Nothing like timing a chaos-strike to hit just as a new school year is about to start. Such is also the case for parents, students, and staff (and other admin, apparently) at two HISD elementary schools. On the threshhold of the new year, Miles stunned stakeholders by removing the two schools’ principals, as Houston Public Media notes:

Two elementary school principals in Houston ISD were reassigned this week as students prepare to return to school on Monday.

Erin Trent, the principal of Stevens Elementary, and Linda Bellard, the principal of Garcia Elementary, were both reassigned to other positions this week, just days before the start of the school year. Trent didn’t respond to a request for comment. Bellard declined to comment.

The sudden reassignments have seemingly fueled the continued scrutiny that HISD has received since the state’s takeover back in June.

This sentiment was echoed by Adam Chaney, who’s been a parent in the Stevens community for five years and is currently the parliamentarian for the school’s Parent Teacher Community Organization. He said the district broke the news of Trent’s reassignment via an “impersonal” automated phone call Wednesday morning.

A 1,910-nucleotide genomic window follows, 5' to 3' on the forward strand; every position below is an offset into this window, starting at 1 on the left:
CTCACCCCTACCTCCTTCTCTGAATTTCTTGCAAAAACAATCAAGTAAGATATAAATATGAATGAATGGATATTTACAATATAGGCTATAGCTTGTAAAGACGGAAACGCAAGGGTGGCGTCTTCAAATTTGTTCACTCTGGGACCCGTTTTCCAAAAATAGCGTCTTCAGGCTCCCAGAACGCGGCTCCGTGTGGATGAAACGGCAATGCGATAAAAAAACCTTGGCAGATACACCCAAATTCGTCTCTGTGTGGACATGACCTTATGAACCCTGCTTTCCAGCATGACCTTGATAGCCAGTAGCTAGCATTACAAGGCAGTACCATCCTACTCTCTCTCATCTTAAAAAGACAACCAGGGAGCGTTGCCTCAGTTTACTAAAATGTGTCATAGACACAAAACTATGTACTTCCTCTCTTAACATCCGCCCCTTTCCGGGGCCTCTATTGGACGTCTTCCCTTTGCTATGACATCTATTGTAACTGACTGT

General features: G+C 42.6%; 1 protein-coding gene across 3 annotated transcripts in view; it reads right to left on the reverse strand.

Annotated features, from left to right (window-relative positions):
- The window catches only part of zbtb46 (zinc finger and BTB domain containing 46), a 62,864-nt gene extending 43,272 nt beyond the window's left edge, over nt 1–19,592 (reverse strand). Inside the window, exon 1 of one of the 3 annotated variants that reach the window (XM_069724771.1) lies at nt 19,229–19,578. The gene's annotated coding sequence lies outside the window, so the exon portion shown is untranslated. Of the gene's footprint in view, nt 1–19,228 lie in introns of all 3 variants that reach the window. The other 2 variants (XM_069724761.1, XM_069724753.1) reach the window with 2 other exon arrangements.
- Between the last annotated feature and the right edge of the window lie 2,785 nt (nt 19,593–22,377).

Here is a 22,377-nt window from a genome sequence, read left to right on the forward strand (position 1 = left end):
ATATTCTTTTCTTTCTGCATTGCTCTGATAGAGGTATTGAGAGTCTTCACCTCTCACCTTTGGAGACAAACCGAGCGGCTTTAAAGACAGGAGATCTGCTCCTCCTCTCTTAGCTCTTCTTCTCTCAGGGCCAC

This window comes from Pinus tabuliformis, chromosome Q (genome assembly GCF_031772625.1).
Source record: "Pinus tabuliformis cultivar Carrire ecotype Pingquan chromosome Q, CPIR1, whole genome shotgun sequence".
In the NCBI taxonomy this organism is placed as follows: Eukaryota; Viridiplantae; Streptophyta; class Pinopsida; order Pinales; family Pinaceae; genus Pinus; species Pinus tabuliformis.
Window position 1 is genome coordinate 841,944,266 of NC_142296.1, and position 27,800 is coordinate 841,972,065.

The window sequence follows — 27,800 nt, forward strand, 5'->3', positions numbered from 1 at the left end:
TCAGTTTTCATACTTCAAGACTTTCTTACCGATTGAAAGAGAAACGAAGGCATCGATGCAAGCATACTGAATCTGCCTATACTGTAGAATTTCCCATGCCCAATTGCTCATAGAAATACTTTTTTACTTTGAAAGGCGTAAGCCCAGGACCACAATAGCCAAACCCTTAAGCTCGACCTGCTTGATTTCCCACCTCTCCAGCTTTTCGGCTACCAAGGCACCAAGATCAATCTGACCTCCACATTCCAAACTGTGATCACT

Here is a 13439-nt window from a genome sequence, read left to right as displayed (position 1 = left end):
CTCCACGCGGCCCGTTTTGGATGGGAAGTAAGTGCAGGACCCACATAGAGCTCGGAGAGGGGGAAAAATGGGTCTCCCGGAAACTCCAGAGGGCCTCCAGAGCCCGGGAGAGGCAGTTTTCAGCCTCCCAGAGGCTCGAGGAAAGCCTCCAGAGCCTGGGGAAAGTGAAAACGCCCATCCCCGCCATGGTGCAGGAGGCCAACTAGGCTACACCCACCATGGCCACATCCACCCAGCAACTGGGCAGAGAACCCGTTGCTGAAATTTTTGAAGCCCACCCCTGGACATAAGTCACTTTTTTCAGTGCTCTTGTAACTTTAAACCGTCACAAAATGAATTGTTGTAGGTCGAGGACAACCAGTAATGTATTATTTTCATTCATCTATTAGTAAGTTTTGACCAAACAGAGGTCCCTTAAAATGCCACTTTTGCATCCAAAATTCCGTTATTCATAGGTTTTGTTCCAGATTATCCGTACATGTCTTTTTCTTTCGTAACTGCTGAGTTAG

Regarding Trent’s removal, offers these details:

Adam Chaney, a member of the school’s parent organization (PTCO), tells FOX 26 that parents were told on August 21, Principal Erin Trent would be taking some extended leave until November. Two days later, they receive a call with a recorded message.

“This is intended to inform you that Erin Trent was informed that she will no longer serve as the principal of Stevens Elementary. We know families and students are preparing for the start of the school year and this change may feel abrupt, but it has become clear that this change is necessary to ensure Steven’s Elementary students start the year off well with access to high-quality instruction on day one that meets their needs and supports increased academic outcomes on the campus.”

Chaney tells FOX 26 he was shocked and frustrated at the call.

“Meet the Teacher is Friday morning,” said Chaney. “Erin Trent usually brings donuts and coffee, answers questions, and gets to know new parents. She’s present and hypes up the kids. I have no idea what’s about to happen.”

“Having no idea what is going to happen” pretty much sums up what might befall HISD parents, students, and employees as they await the next chaotic newsbyte instigated by a man who envisions emptied libraries as holding cells.


Share this:

Readers wishing to comment on the content are encouraged to do so via the link to the original post.

Find the original post here:

View original post